Snapshot: artificial intelligence or robotics?

Artificial intelligence (AI) can now take over the steering wheel of a car, order last minute additions to the holiday gift list or find an instantaneous answer to that obscure piece of trivia on the edge of your memory. But robotics software may be more useful to fund managers.

Defining AI

A standard definition of AI continues to elude even the experts, but a rule of thumb is that true AI handles unstructured information with algorithms to continually improve results. 

While earlier theories of AI focused on understanding semantics and adherence to rules-based decision frameworks, recent advances have come from a model based on human neural networks. So-called “deep learning” and “cognitive” AI models are being used for challenging problems like image recognition and natural language processing. 

Asset managers and advisers currently use AI for intelligent trading, but this is a comparatively simple problem. More profound implementations will see AI advisors perform holistic estate planning while AI compliance officers actively manage regulatory risk across every jurisdiction in real time.

The brilliant futurist Arthur C. Clarke famously observed that “Any sufficiently advanced technology is indistinguishable from magic”. The inverse, however, remains equally true – if it’s not magical, it’s not perceived as sufficiently advanced. 

Building robot users

In financial services, there are a growing collection of not-quite-AI but wonderfully useful pieces of software collectively labelled robotics, or more precisely, robotic process automation (RPA). 

You can think of RPA as a virtual human user, clicking on the same parts of the user interface, going through a workflow with deviations as a human user would, and building up a library of processes over time.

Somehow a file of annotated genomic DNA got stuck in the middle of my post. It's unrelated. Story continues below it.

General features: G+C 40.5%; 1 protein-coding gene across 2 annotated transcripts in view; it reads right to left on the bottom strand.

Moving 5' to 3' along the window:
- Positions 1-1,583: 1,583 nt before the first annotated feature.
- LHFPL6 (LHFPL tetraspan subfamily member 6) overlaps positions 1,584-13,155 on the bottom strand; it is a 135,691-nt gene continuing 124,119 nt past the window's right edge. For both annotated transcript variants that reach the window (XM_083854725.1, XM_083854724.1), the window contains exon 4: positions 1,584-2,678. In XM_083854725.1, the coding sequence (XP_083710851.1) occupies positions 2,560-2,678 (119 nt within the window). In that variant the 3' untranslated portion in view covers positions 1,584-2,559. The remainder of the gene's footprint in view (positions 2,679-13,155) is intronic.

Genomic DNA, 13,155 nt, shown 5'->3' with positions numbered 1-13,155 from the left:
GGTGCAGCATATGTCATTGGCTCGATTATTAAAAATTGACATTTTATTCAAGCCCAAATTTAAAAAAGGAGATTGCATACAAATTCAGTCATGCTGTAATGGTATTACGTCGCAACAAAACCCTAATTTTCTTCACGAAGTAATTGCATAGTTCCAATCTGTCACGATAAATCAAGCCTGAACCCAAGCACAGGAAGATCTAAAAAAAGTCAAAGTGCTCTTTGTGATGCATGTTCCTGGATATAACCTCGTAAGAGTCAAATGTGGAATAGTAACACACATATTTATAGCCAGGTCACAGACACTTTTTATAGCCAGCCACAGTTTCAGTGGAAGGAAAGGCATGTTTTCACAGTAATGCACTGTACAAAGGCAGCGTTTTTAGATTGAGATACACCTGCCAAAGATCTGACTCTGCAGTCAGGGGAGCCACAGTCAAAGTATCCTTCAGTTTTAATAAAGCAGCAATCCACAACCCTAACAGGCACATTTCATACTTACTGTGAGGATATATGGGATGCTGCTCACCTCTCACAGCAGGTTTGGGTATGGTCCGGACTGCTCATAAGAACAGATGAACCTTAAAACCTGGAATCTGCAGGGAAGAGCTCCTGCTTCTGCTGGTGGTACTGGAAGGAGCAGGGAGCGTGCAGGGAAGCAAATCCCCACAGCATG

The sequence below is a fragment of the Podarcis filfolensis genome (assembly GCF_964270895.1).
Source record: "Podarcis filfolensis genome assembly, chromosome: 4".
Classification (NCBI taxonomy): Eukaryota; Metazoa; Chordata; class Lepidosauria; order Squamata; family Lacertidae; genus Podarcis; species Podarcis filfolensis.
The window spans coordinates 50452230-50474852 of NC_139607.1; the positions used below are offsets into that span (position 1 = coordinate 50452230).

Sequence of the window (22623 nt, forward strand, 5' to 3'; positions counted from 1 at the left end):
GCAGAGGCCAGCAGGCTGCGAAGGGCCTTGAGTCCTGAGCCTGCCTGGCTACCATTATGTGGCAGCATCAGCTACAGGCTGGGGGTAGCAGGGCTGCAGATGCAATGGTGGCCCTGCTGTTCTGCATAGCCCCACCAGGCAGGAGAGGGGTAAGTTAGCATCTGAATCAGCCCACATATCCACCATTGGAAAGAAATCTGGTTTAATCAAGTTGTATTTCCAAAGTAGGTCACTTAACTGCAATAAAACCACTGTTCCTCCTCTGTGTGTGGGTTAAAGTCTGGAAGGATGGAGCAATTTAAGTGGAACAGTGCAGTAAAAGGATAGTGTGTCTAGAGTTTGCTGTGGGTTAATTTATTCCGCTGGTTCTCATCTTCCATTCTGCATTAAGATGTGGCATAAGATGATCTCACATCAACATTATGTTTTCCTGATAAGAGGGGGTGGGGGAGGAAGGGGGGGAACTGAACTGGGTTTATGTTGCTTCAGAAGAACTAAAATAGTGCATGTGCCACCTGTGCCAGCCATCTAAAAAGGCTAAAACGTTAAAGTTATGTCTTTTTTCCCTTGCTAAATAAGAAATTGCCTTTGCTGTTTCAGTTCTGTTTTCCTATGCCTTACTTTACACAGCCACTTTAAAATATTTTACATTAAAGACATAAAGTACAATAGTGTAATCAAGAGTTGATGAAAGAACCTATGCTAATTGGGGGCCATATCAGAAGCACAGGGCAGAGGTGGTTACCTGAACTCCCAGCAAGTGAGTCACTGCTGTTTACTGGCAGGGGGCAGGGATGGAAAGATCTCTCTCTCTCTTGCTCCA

In the fund operations world, a generic accounting process could look something like this:

  • open business application
  • open counterparty website
  • reconcile ledger balances 
  • run ledger report extract from reporting application
  • drop report on FTP site
  • send email to notify recipient of report availability

The traditional IT-centric automation of this process requires significant technical expertise as the steps occur in several applications and environments. Queries, stored procedures, file monitors, transformation scripts, exception handling and scheduling services would likely be necessary. 

RPA approaches this six step process from a different perspective. Instead of solving the integration problem at the deeper, technical level, RPA acts as a user. The robot will perform each step by clicking (literally or virtually) through the applicable application. 

For example, opening the website and checking a value is just that: opening up a website through a browser, scanning the page for a particular value and capturing that value before moving to the next step. 

Training the system

Sophisticated robotics systems can be “trained”. They perform a set of workflows thousands of times to store possible permutations in the process and learn what actions to take next. Conditions like a failed balance reconciliation are handled as a user might: by opening a ledger to see that all entries have been posted, then checking the FX rate, then checking the trades import time stamp, etc.

In fund operations, robotics software can power a variety of business processes, whether monitoring a broker website every 30 seconds to find updated data, filtering through a vast number of reconciliations to identify thresholds for human intervention or interrogating systems to gather information for KYC/AML procedures. 

Artificial intelligence will continue to receive tremendous industry focus as it matures, and appropriately so, but robotics is the emerging technology that can help your organisation right now.

8th March 2017

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Nick Eisenlau

Nick Eisenlau

Head of Institutional Services,
Citco Fund Services (USA) Inc.